The images presented here are the focus of this article. I will summarize what I got from the images, and why I think they’re useful.
The ‘finished’ image roughly positions various Design Science Research techniques on two dimensions of continuous space. The X-dimension approximates the levels of participation in the design process between experts (to the left) and users (to the right). The Y-dimension approximates whether the approach is led by research (to the bottom) or by solving problems (to the top).
A research question can be approached with techniques from anywhere on the map – indeed if we had infinite budgets, every research question could be approached with all of the techniques. With finite resources, how effectively a technique gets answers to a research question is important. I’d like to know if there is any research done on the heuristic effectiveness of techniques for solving various problems – for example, is it better to tackle a new problem with expert or participatory mindset. I imagine working closely with users will give an excellent feel for a new problem space, but that only experts will be capable of innovating in well-established problem spaces.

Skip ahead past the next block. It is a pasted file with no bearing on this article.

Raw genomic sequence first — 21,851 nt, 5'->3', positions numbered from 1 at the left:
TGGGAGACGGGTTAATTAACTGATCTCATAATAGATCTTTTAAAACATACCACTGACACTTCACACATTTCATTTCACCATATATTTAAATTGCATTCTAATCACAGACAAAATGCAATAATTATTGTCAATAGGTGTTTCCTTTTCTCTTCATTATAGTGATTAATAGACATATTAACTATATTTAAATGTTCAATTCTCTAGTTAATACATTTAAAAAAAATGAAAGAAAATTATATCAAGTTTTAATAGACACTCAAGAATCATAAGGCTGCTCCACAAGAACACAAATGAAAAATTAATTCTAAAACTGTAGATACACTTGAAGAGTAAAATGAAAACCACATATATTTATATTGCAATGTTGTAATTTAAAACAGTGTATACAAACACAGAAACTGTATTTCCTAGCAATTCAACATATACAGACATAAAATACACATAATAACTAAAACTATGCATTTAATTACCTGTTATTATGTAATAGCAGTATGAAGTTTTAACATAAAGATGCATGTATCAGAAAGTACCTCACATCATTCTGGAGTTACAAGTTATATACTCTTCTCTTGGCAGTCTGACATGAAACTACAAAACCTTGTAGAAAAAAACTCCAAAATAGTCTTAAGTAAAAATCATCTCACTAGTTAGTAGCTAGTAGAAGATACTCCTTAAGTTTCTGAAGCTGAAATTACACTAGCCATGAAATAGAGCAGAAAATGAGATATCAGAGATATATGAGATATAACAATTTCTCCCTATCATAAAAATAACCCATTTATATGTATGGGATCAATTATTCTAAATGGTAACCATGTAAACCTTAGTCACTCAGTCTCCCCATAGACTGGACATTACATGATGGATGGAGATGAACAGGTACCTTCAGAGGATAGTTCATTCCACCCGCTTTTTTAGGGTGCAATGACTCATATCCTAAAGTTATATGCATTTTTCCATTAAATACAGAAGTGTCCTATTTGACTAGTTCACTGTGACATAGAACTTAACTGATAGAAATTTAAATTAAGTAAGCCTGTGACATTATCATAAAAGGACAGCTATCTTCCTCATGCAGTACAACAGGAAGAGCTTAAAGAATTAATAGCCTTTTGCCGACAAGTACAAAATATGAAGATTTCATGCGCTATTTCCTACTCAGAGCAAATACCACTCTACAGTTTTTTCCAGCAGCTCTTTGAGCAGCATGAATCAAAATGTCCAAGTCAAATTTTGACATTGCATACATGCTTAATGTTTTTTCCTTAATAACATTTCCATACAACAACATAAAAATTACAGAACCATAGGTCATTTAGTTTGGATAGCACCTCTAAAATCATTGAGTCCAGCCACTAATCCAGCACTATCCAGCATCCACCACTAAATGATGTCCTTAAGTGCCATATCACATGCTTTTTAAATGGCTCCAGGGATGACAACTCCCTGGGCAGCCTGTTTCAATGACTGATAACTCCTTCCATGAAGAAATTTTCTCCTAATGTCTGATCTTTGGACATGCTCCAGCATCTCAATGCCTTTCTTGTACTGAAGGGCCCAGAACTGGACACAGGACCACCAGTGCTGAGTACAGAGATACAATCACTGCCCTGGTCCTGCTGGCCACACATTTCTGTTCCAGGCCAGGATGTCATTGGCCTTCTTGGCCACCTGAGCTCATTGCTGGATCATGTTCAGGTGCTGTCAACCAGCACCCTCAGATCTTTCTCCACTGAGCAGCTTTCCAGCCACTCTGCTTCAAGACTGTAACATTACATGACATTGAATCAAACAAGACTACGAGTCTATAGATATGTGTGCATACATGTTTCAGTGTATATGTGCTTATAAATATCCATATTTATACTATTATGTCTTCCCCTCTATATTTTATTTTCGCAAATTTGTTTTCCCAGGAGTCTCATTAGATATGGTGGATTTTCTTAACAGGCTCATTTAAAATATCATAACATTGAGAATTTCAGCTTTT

It’s interesting that the commentary on the article picks fault with the accuracy of the map. Researchers are a community, and at the moment the design research community seems pretty fragmented. There are clearly terms in circulation that are different, yet mean the same thing [design based research, design science research seem to be equivalent]. This map lays out one clear description of the field. It gives a concrete perception to discuss – rather than speculating, experts can ‘point’ say, “this looks wrong”. Perhaps it will eventually lead to a better standardization of terms, and a map that community experts all agree is correct.
The original article raises some interesting uses for the map, for me the most interesting one being to position your own research on the map, and then see if you can move your future research to a different area. Another use I see would be to repeat prior research with a technique from elsewhere on the map as a form of triangulation.
Based on article published in interactions – Designing games: why and how, Volume 15 Issue 6, November + December 2008 Pages 13-17